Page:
showed its TandemPlus system, consisting of a movable tandem nozzle attached to the reed bar for
variable-width weaving and a third fixed-position nozzle for weaving slick or subtle filling yarns.
On wide machines, the Dornier TRIM system features the movable tandem nozzle and movable third
nozzle. Both systems reduce the air pressure and power consumption.

Picanol exhibited four Omniplus Summum air-jet weaving machines equipped with a
patent-pending AirMaster software system that monitors air consumption and detects leakage and
clogging. AirMaster also could be used to carry testing procedures to check all air elements.
Identifying leaks and clogs, and managing air lead to reduced air consumption.

Wireless Smart Label

TexTrace AG, a subsidiary of Jakob Müller Holding AG, Switzerland, demonstrated a new
wireless smart label for article identification using radio frequency (RF) technology. The label
can be read from a distance of up to 7 meters using a RFID reader. The smart label consists of two
parts: a woven antenna comprising textile yarns and electrically conductive yarns; and a chip with
integrated circuit. The integration of the antenna and the chip is achieved with precise placement
using a new automated process that applies pressure and heat to connect the chip to the antenna
using thermoplastic adhesive. The system has a range of applications that include the detection of
numerous articles simultaneously, sales tracking, checkout, counterfeit detection, theft
protection, inventory, order tracking and more. TexTrace reports repeated laundering does not
affect label performance. An additional feature of the system is its ability to connect to mobile
phones, thus allowing remote tracking of data. While the cost of the smart label is expected to be
much higher than the traditional label cost, the time and labor savings in conducting the above
tasks would translate to higher profit.


Developments introduced at previous ITMAs – such as automatic pattern change, direct drive,
quick style change, variable pick density, variable speed, automatic stop/start mark prevention,
on-loom woven fabric inspection and adaptive control system for air-jet weft insertion – are
well-established and are becoming the standard owing to the demand for versatility and high-quality

It is strongly believed that the new dobby and Jacquard shedding systems will revolutionize
weaving technology and help weavers find new uses for these technologies in intricate textiles as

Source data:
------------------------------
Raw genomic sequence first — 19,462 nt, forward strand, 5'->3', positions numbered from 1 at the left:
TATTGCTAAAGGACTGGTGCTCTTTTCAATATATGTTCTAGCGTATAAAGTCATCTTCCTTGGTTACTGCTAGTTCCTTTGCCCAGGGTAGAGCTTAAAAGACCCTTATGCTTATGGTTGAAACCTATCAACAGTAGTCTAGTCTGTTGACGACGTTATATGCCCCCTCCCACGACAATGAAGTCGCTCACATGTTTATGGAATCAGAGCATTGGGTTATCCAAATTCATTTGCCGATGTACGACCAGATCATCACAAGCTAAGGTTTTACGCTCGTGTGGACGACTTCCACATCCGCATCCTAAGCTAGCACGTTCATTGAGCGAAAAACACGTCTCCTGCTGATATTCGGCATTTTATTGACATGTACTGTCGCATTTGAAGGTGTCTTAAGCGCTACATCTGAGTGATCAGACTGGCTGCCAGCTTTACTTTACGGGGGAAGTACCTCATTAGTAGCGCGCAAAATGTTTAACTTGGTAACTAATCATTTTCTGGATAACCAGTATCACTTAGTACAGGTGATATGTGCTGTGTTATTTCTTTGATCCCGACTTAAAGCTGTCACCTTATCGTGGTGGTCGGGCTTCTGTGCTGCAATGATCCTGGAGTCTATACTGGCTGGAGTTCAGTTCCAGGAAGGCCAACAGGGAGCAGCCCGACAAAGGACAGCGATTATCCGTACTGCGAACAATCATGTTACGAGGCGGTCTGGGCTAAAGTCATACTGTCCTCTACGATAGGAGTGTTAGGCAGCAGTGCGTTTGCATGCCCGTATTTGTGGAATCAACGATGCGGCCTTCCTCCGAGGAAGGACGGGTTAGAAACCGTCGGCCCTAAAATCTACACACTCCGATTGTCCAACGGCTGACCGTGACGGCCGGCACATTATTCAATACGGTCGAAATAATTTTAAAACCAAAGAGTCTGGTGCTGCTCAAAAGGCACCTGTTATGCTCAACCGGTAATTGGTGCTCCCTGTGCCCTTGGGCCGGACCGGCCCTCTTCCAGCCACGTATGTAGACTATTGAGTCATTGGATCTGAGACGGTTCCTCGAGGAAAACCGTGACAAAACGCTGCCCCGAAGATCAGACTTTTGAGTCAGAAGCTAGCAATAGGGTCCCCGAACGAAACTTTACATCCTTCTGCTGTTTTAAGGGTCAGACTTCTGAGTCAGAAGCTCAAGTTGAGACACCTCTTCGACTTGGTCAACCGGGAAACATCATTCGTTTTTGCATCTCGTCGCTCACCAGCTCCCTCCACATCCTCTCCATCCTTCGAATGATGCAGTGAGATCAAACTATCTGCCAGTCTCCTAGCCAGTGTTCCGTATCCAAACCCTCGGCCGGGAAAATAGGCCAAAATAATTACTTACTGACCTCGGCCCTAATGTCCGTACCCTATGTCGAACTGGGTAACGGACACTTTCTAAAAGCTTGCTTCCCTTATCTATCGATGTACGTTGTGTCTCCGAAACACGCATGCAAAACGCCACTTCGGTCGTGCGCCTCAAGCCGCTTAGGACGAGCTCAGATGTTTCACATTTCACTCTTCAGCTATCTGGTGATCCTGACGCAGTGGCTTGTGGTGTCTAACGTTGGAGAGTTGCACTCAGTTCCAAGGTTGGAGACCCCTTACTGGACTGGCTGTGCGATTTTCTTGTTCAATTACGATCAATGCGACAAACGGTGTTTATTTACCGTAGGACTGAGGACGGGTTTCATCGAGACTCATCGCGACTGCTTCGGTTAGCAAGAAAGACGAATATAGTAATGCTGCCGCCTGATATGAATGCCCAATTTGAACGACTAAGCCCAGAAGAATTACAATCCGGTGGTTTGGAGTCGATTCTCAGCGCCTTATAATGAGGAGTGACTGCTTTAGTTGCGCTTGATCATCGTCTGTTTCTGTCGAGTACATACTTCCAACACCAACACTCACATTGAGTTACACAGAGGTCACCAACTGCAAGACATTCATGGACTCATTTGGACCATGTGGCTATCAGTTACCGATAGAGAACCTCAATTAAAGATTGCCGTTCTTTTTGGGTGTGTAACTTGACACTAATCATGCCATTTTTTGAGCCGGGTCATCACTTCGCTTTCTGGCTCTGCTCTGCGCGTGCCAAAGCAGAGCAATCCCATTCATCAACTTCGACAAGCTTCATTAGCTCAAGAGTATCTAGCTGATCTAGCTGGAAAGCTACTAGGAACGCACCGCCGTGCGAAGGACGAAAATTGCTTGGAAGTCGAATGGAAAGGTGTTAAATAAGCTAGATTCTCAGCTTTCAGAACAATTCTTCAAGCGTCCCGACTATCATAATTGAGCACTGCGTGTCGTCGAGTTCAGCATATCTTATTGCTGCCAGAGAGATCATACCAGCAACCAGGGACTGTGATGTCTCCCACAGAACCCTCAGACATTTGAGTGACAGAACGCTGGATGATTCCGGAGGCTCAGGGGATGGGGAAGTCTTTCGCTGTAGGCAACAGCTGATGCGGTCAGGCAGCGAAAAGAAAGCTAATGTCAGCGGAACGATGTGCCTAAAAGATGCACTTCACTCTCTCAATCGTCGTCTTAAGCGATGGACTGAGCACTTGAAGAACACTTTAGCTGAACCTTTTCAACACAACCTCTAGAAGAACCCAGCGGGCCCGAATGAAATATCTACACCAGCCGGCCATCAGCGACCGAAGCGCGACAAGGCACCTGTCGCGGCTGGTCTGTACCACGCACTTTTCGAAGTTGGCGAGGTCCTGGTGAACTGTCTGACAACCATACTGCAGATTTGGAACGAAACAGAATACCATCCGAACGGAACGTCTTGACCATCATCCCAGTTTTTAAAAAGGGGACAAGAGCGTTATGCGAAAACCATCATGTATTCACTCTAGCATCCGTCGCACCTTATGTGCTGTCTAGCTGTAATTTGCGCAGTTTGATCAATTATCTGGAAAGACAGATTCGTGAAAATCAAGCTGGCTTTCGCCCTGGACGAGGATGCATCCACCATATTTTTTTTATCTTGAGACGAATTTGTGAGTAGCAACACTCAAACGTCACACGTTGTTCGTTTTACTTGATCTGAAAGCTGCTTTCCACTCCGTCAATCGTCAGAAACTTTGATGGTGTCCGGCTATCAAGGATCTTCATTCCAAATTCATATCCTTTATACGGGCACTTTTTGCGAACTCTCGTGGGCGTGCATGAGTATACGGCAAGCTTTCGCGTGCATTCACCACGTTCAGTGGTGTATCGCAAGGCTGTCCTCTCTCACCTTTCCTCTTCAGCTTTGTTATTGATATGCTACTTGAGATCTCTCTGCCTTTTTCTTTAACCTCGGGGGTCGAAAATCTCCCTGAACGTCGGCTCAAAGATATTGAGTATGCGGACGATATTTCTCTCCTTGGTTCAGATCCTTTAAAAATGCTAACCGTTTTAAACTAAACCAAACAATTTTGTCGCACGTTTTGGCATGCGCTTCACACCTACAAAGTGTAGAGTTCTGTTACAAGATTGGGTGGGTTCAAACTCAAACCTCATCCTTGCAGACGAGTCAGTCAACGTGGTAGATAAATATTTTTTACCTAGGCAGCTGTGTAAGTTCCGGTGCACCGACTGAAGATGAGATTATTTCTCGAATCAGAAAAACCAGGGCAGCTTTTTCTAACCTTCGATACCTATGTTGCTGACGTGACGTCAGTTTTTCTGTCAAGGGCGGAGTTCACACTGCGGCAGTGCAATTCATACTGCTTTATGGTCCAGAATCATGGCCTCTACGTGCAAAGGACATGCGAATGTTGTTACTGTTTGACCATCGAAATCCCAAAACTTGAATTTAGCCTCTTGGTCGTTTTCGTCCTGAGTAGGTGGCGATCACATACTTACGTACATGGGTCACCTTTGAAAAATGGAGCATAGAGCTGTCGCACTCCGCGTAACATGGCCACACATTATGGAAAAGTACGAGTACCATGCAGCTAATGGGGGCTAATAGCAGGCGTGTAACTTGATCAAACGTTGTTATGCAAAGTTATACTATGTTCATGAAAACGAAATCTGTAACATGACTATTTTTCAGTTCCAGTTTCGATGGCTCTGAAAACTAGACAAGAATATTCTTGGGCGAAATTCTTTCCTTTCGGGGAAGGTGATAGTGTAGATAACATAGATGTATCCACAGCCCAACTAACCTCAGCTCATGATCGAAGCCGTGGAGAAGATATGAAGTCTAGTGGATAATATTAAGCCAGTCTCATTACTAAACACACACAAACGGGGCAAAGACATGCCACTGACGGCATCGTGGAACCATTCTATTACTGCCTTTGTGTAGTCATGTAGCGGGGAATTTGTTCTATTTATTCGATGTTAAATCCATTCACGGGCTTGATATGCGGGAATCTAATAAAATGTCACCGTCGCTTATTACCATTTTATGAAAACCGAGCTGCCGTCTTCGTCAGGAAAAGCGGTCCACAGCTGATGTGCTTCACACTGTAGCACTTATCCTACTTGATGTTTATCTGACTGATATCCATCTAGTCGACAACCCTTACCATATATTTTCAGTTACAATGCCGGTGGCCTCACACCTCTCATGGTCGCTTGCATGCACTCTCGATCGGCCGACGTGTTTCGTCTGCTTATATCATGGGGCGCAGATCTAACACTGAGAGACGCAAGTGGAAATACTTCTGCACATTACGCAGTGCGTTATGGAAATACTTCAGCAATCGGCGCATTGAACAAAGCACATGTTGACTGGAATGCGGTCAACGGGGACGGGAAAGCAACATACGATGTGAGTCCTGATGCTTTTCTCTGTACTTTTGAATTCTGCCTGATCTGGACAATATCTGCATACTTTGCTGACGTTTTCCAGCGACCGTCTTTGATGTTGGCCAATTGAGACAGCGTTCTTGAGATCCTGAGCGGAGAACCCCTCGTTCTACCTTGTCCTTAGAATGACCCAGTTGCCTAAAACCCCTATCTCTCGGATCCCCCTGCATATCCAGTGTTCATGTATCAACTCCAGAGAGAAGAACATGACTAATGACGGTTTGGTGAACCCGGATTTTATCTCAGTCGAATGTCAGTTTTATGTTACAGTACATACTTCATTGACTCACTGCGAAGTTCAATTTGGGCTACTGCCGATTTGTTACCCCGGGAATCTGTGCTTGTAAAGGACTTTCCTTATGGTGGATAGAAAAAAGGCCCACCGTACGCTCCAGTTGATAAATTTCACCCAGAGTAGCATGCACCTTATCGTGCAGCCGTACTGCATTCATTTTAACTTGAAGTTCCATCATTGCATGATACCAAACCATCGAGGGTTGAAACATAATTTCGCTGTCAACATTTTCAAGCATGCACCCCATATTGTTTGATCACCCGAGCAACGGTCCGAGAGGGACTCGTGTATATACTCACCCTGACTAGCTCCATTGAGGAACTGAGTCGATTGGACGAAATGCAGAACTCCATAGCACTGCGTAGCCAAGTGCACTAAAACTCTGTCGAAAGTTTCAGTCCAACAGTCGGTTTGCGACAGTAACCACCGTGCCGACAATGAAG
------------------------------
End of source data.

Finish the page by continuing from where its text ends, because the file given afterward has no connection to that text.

well as functional smart, industrial, and technical fabrics. Given the establishment and the spread
of the individual harness/yarn control of dobby/Jacquard shedding systems, multiphase weaving with
no limitation in design capability or thread density is expected to be developed soon. Such
development will take the weaving speed to new levels while producing intricate as well as
technical textile products. Another route for increasing the weaving speed is twofold: continue the
increase of electronic controls and thus reduce heavy mechanical parts; and replace heavy metal
parts with much lighter fiber-reinforced composites.

The new developments in weaving and weaving preparation equipment provide a range of
opportunities for woven fabric manufacturers and allow the production of much smaller orders than
ever before with minimal waste.

The shuttle comeback for two successive ITMA shows is a welcomed event owing to its success
in producing specialty industrial and medical products. Shuttle weaving is a viable technology for
the formation of net-shaped products for medical and technical textiles including preforms for
fiber-reinforced composites.

Manufacturers have responded to the need to reduce environmental impact through reduction in
energy consumption and raw material waste including reduced selvage waste. Future ITMAs are
expected to reveal more advances in this direction due to the mounting pressure resulting from
increases in the costs of energy, raw material and waste disposal.

January/February/March 2012